If you have an ACS member number, please enter it here so we can link this account to your membership. (optional)

ACS values your privacy. By submitting your information, you are gaining access to C&EN and subscribing to our weekly newsletter. We use the information you provide to make your reading experience better, and we will never sell your data to third party members.


2-D Materials

Dehydration causes graphene oxide sheets to undergo self-crosslinking

Common processing step drives spontaneous esterification, bonding sheets together

by Mitch Jacoby
June 28, 2022

A photo of test tubes with solution and a cartoon chemical reaction.
Credit: Chem
Air-dried sheets of graphene oxide are easily dispersed in water. Vacuum-drying dehydrates and crosslinks the sheets (reaction scheme) leaving them undispersible.

Sheets of graphene oxide can undergo spontaneous crosslinking reactions, which essentially glue the sheets together, as a result of common drying procedures. The finding broadens scientists’ understanding of basic graphene chemistry and sounds a cautionary note about processing this 2D form of carbon, which is a common starting material for graphene-based products (Chem 2022, DOI: 10.1016/j.chempr.2022.05.016).

Graphene oxide (GO) is an inexpensive material easily prepared by oxidizing and exfoliating graphite. The ultrathin sheets are easily dispersed and processed in water, and readily reduced to graphene chemically or via other methods, making GO a convenient reagent from which to make fibers and films for applications in energy storage, electronics, and other areas.

The oxidation reaction used for preparing GO leaves the sheets covered with hydroxyl, carboxyl, and other oxygen-containing species. Many researchers have functionalized those groups to attach various types of molecules to the GO surface, often through esterification reactions. Given how well-known those reaction are, “it’s somewhat surprising that no one seems to have studied direct esterification between graphene oxide sheets,” says Jiaxing Huang of Westlake University, Hangzhou.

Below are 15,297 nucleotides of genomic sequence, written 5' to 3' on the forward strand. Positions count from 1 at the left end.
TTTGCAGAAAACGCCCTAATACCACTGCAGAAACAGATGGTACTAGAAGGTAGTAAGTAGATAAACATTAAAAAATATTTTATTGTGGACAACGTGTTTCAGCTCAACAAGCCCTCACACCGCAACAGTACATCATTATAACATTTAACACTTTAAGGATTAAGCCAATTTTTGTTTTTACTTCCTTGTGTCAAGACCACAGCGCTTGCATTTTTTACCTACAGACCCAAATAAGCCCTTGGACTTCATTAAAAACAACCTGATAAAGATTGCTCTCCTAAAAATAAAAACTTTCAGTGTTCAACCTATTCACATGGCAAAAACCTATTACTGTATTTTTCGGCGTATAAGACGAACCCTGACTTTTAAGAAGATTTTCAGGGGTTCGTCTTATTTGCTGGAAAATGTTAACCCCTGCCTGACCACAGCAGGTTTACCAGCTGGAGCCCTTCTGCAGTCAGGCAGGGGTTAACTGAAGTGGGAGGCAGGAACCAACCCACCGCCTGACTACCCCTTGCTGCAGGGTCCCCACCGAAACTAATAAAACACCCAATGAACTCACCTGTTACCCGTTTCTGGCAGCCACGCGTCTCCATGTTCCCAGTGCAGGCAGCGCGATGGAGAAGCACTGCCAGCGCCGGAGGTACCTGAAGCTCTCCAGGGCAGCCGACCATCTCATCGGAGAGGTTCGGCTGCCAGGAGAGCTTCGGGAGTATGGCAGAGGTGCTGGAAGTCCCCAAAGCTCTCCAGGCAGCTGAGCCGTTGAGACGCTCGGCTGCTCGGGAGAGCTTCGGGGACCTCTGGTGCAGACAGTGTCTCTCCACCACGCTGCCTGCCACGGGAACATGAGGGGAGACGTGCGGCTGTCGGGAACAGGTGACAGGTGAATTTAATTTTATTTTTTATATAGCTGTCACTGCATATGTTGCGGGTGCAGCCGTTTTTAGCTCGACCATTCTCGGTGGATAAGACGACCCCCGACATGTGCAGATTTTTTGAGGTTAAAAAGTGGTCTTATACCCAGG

Huang’s group ended up studying the crosslinking process as a result of an unexpected observation. As the story goes, during a COVID-caused research lull, Haiyue Huang, a student in J. Huang’s group, unintentionally left a GO sample in a freeze dryer for a week or so. When she tried to redisperse the material in water, it didn’t behave like GO. Even after extensive stirring, the material did not form a stable suspension.

By conducting a series of experiments and analyzing GO samples with spectroscopy and microscopy, the team figured out what was going on. GO’s functional groups attract water molecules that remain in place even in air-dried samples. The molecules protect the sheets from spontaneous crosslinking, leaving them easily dispersed in water. Thoroughly drying GO with heat, vacuum, spray-drying, or other methods commonly used for processing GO, however, drives off the water molecules, enabling the sheets to react with each other. “This is very simple chemistry,” J. Huang acknowledges, “but it fundamentally alters what we know about GO sheets and suggests we should be mindful when drying them for applications.”

Sang Ouk Kim, a materials specialist at Korea Advanced Institute of Science and Technology, agrees. This is an interesting systematic study of how common processing steps affect the way GO redisperses, he says Kim suggests that the possibility of self-crosslinking has been overlooked in the graphene community, ,probably because it’s common knowledge that esterification typically requires an elevated temperature. He adds that the work clarifies how to control redispersion of GO after dehydration and it suggests ways to exploit the self-crosslinking behavior to customize the material.



This article has been sent to the following recipient:

Chemistry matters. Join us to get the news you need.